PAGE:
“It’s no accident that … when the Chicago Tribune broke that story, the reaction of the Notre Dame community was (and is) to ’shoot the messenger’ by claiming that oh, those haters in Chicago have always been out to get us,” Henneberger said.
Lauren Wolfe, director of the Women’s Media Center’s Women Under Siege project, said journalists covering the Steubenville case need to do deeper reporting.
“Our mainstream media is ignoring the bigger picture — we’ve got talk show hosts sitting down with football parents and talking about the ‘boys’ and ‘football culture’ not daring to delve into what is behind this horrible, all-too-common crime.”
Portrayal of the cultural & social aspects of the rapes
Coverage of the public’s reaction to both rapes has also been noticeably different. The coverage of the New Delhi rape has raised important questions about gender inequality in India, where “25,000 to 100,000 women a year are killed over dowry disputes.”
The New York Times reported on the country’s antiquated definition of rape: “Compared to the much of the rest of the world, sections of India’s laws covering rape are inadequate and narrowly defined, critics say. And India’s way of delivering justice to rape victims is replete with loopholes, they say.”
Sameera Khan, journalist and co-author of “Why Loiter? Women & Risk on Mumbai Street,” said rape coverage in India has increased in recent years. But until the New Delhi rape, she viewed the coverage as uneven.
It is “often class-biased (that is if the rape survivor is middle-class it gets more media play than if she is working class or tribal, rural, etc.); intrusive and violative of the privacy of the survivor (sometimes even disclosing identifying details of the survivor which is banned by Indian law); and often takes on a moral stance (‘what was she doing there so late?’ or ‘what was she wearing?’),” Khan said by email. “Sometimes this is done more subtly and sometimes quite crudely.” Usually, she said, police make moral judgements and the media simply echo what they say without questioning them.
Khan described the coverage of the Delhi gang rape, however, as being “unusually decent.”
“I think this has been a result of the overwhelming sad, upset, angry response of ordinary people who came onto the streets in many parts of India and especially Delhi, where for days people literally occupied public space and said ‘enough is enough, we want justice for her and all rape victims’ … the media caught on to the people’s sentiment very fast and echoed it and have been fairly sensitive to the survivor,” Khan said.
“This is the first time we have seen such a sustained campaign both by ordinary people and the media against rape and for safety of women in public space.”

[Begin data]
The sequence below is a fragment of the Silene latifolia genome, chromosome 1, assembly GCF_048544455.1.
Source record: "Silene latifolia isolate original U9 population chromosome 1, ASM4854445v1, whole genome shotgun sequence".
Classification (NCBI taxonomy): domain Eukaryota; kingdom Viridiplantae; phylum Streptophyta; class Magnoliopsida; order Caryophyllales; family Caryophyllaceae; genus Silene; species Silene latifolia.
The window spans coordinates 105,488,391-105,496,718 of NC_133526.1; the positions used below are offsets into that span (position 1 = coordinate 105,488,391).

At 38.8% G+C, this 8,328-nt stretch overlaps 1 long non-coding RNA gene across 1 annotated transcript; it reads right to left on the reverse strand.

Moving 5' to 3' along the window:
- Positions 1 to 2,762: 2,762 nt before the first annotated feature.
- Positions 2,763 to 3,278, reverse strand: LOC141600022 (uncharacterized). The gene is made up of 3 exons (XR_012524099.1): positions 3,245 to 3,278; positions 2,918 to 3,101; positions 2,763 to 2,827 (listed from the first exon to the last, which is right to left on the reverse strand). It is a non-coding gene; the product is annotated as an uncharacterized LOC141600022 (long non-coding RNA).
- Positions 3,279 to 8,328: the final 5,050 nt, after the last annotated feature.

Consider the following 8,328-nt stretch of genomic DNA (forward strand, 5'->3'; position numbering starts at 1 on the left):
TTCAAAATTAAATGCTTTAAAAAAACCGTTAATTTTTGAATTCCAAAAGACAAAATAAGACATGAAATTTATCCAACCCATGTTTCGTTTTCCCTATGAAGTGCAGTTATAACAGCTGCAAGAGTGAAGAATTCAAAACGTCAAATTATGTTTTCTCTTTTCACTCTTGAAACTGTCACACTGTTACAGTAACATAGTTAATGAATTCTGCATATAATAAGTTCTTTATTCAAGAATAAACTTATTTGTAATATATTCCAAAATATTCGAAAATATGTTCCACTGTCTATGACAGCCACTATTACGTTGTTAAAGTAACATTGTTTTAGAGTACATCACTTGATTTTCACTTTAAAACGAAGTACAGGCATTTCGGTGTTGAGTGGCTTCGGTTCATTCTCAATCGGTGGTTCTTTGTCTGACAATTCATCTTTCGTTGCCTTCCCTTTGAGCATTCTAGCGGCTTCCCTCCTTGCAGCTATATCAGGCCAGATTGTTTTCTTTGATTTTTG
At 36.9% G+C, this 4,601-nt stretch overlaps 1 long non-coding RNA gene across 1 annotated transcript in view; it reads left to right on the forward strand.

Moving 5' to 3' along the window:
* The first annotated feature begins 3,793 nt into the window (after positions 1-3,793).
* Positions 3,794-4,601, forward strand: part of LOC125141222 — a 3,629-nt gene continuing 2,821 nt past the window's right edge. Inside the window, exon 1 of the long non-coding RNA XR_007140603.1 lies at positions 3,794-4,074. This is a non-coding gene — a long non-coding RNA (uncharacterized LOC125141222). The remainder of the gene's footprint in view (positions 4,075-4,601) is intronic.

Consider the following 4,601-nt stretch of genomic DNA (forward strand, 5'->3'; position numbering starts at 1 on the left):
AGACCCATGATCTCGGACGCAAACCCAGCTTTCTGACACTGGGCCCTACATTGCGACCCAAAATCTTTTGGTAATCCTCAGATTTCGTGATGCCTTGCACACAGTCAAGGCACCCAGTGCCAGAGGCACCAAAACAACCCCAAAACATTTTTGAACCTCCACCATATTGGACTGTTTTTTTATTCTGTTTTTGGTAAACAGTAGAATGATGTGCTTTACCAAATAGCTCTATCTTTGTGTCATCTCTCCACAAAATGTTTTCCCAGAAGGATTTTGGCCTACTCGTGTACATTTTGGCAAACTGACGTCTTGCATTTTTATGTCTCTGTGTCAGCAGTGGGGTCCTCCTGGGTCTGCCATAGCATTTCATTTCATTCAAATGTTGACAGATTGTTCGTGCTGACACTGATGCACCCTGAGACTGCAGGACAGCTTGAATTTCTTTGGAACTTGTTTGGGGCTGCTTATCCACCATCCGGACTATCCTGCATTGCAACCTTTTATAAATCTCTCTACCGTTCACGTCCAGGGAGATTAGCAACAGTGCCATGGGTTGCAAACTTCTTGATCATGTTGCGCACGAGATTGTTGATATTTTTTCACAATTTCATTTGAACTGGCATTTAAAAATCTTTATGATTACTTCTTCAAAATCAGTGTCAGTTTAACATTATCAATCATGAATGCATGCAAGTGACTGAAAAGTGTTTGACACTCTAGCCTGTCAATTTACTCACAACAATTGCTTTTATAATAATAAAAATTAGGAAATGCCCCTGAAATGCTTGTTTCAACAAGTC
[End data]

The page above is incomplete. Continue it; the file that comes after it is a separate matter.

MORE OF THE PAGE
Wolfe, of the Women’s Media Center, said she’s been struck by how “remarkable” the Indian media’s coverage of the rape has been.
“It reports every pinky finger lifted on this case and gives a lot of space to what needs to be done to move the country’s terrible record of violence against women forward,” Wolfe said via email. “From what I can tell, this is unprecedented, as are the mass protests against violence against women.”
She thinks the U.S. media’s coverage of the Steubenville rape, meanwhile, is too focused on the town being “divided.”
“Why are we again seeing such heinous acts defended or dismissed, as we saw with Penn State? On one hand, I’m not faulting the media for giving that airtime because it actually does the service of revealing the terrible reality in this country that we don’t take the violation of women seriously,” Wolfe said.
“But on the other, it’s also true that there is such an entrenched culture of rape in the world — including in the U.S. — that the media has on blinders on how to discuss sexualized violence. How many more times can they refer to rape as ‘sex’? They need to treat rape like they would any other crime, yet they don’t.”
Part of the problem: rape is often an invisible crime, says Nick Kristof in a recent New York Times column.
Americans watched the events after the Delhi gang rape with a whiff of condescension at the barbarity there, but domestic violence and sex trafficking remain a vast problem across the United States.
One obstacle is that violence against women tends to be invisible and thus not a priority.
Rape isn’t as black and white as some other crimes, so it’s harder to cover. There are a lot of unresolved questions that journalists can’t always answer, such as: What effect is rape having on the victim and what effect will it have on her life? How will it affect her future relationships? How will it affect her view of herself?
Journalists often focus on the accused. Will they be charged for the crime? If so, what will the charges be? Will they be found guilty or not guilty? Will they go to jail?
Wolfe said that “unlike in India, [U.S.] media is not talking about the ‘why.’ Why are there systems in place that allow rape to be committed over and over again in this country? Why are boys raised to think that rape with an unconscious woman can possibly be considered sex?”
Journalists covering the Steubenville and New Delhi rapes have an opportunity to raise these questions and seek answers. By doing so, they can help shed light on the seriousness of rape — and ultimately tell more complete stories about it.